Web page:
Now that the Alexanders have transplanted themselves to the farm, how does all that work affect their relationship?
“Jo and I enjoy working together, we are around each other all day every day,” says Alexander. “We deliver produce boxes to two different drop-off locations, one at the University of Memphis and one at a farmers market. So far just a few people come here.”
Not counting Jo’s organic internship, neither one has prior experience with farming. “My grandparents and aunts and uncles were farmers,” says Alexander. “But until we got into community gardening, there was nothing. We got into it and took over our neighbors’ yard. When I saw I could do more than I thought with gardening, it opened up the idea of farming for me. It was the transitional experience I needed.”
They have an antique tractor fitted with hand controls, a 1949 Farmall Cub that pulls a 4-foot disc. A new larger tractor, an XR 4150 made by LS, has 50 horsepower, will have hand controls by the time you read this. It will pull a 6-foot disc, has a bucket, bush hog, box blade, and a bed shaper on the way. They will be able to plant more ground, get more efficient, boost production. They grow cover crops and disc them in, improving the soil and banking nutrients for future crops — the heart of organic farming.
What is most important to their happiness?
Randy: “Relationships. Money, not so much, as long as I can pay my bills. I’ve been a lot poorer than I am now, and I was happy then. I’ve always been someone who is content with circumstances, living on SSI, lived in a really rough neighborhood. Money is not an issue. We are pretty damn happy.”
Jo: “We appreciate the simple pleasures. Nothing better than eating food we grow ourselves and enjoying the outdoors. Those are the ways we are rich.”
What attracted them to each other?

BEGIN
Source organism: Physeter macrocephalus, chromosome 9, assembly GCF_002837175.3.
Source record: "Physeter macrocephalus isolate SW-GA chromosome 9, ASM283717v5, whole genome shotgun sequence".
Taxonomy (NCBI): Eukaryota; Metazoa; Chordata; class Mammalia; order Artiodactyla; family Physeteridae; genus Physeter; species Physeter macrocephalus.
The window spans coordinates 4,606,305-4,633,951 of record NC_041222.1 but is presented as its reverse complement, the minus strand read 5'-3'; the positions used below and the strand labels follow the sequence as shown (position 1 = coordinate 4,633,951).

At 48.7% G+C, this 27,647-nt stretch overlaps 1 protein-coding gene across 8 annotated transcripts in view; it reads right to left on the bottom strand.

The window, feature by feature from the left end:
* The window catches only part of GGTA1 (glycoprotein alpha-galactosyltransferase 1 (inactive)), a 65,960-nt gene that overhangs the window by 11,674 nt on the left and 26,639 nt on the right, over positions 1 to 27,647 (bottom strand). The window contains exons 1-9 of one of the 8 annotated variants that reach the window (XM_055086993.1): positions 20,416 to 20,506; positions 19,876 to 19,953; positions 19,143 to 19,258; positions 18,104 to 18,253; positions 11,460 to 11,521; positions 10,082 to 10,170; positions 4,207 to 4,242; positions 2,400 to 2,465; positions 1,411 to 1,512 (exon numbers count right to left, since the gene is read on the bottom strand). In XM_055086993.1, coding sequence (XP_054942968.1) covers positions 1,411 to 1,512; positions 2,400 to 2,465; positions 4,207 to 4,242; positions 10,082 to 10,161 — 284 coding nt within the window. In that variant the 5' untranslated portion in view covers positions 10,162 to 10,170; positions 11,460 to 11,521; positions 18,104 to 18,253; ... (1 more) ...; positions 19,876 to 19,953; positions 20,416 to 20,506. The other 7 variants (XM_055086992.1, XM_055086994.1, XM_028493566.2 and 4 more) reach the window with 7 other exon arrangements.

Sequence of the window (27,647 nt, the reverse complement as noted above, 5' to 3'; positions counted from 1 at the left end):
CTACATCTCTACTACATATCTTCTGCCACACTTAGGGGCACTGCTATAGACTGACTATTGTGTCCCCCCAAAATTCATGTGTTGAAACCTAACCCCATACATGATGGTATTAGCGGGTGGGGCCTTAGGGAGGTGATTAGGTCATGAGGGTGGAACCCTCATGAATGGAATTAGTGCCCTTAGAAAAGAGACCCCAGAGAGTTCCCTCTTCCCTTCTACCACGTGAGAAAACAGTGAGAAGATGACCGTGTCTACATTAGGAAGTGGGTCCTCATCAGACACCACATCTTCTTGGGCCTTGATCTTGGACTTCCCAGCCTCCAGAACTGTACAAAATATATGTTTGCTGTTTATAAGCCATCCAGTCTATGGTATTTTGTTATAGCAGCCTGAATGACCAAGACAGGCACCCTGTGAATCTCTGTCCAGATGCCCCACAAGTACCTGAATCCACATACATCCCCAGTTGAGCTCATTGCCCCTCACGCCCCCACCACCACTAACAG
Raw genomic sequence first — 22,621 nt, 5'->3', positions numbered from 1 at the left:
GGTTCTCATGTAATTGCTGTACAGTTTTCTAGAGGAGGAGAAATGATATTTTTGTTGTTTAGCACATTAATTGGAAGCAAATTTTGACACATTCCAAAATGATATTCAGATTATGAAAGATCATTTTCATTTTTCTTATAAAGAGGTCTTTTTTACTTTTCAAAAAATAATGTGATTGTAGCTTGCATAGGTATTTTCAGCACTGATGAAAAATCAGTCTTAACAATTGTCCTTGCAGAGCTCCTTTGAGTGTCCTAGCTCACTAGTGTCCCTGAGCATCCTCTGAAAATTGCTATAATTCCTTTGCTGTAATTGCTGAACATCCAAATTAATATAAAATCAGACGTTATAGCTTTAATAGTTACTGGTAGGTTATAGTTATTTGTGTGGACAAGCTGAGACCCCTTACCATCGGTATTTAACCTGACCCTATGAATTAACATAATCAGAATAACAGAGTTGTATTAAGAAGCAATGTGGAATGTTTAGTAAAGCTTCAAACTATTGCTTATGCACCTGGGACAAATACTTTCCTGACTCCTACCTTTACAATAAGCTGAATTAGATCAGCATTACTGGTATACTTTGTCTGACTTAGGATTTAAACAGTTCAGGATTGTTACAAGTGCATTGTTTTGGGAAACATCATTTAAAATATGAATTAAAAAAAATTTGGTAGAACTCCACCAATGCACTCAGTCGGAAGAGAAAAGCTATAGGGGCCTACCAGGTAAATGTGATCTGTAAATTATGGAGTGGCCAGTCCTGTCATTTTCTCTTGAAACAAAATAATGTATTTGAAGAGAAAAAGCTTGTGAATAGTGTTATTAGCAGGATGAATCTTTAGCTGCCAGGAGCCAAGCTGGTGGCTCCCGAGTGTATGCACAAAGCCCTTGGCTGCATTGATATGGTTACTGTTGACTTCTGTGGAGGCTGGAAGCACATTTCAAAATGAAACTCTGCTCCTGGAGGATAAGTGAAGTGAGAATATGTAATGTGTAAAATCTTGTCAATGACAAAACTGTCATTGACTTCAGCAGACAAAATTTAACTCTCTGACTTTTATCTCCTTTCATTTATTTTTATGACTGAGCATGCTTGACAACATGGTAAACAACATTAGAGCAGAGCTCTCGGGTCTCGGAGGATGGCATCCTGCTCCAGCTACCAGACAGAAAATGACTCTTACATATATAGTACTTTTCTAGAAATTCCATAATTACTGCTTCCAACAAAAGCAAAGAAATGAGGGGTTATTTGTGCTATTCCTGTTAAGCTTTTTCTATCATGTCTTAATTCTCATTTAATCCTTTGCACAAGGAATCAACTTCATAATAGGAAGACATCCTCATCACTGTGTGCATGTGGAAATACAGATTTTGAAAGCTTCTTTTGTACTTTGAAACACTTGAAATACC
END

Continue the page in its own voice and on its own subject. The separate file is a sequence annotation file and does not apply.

Randy: “Besides her being really attractive, she is really a hard working smart woman, conscious of community and culture, very self aware.”
Jo: “It was one of those mysteries of the heart. I was just instantly attracted to him. He’s assertive, principled, knows what he stands for, has strong convictions but is still very gentle. He’s good at letting other people take the lead and helping others be leaders while he’s kind of quiet in the background. And he’s compassionate.”
No wonder they are happy. They are embarking on a dream they both share, they love what they are doing, and they love each other.
Young Woman in Transition
You have seen her before. On the cover of this magazine, dressed in sleek black, her blonde hair thrown back beneath the retro klieg lights, posing in her TiLite as a 1950s glamour queen. Actress Teal Sherer, 35, a L2 para, has performed with Kenneth Branagh and Dustin Hoffman, has written and produced an acclaimed play and won awards for her Web series, My Gimpy Life. But her quest for success is not without frustration, if not rejection. Such is the life of any aspiring actor whose talent often goes unrecognized or misunderstood by agents, producers or casting directors who focus on wheels and spokes rather than the gifted artist who uses them.
In February 2013 Sherer moved from Southern California to Franklin, Tenn., a suburb of Nashville. It helped her see her life in a new light. “I was basing all my happiness on the entertainment industry — what roles I was getting or not getting. I love acting, but I kind of lost track of why I loved it so much, got stuck in thinking about the negatives, not getting a part, what did I not do or do wrong.” Self-doubt and second thinking is a byproduct of Hollywood, but Sherer casts no blame. “Los Angeles is definitely a high pressure place, but it’s not the city’s fault. It was my relationship with acting that got out of balance.”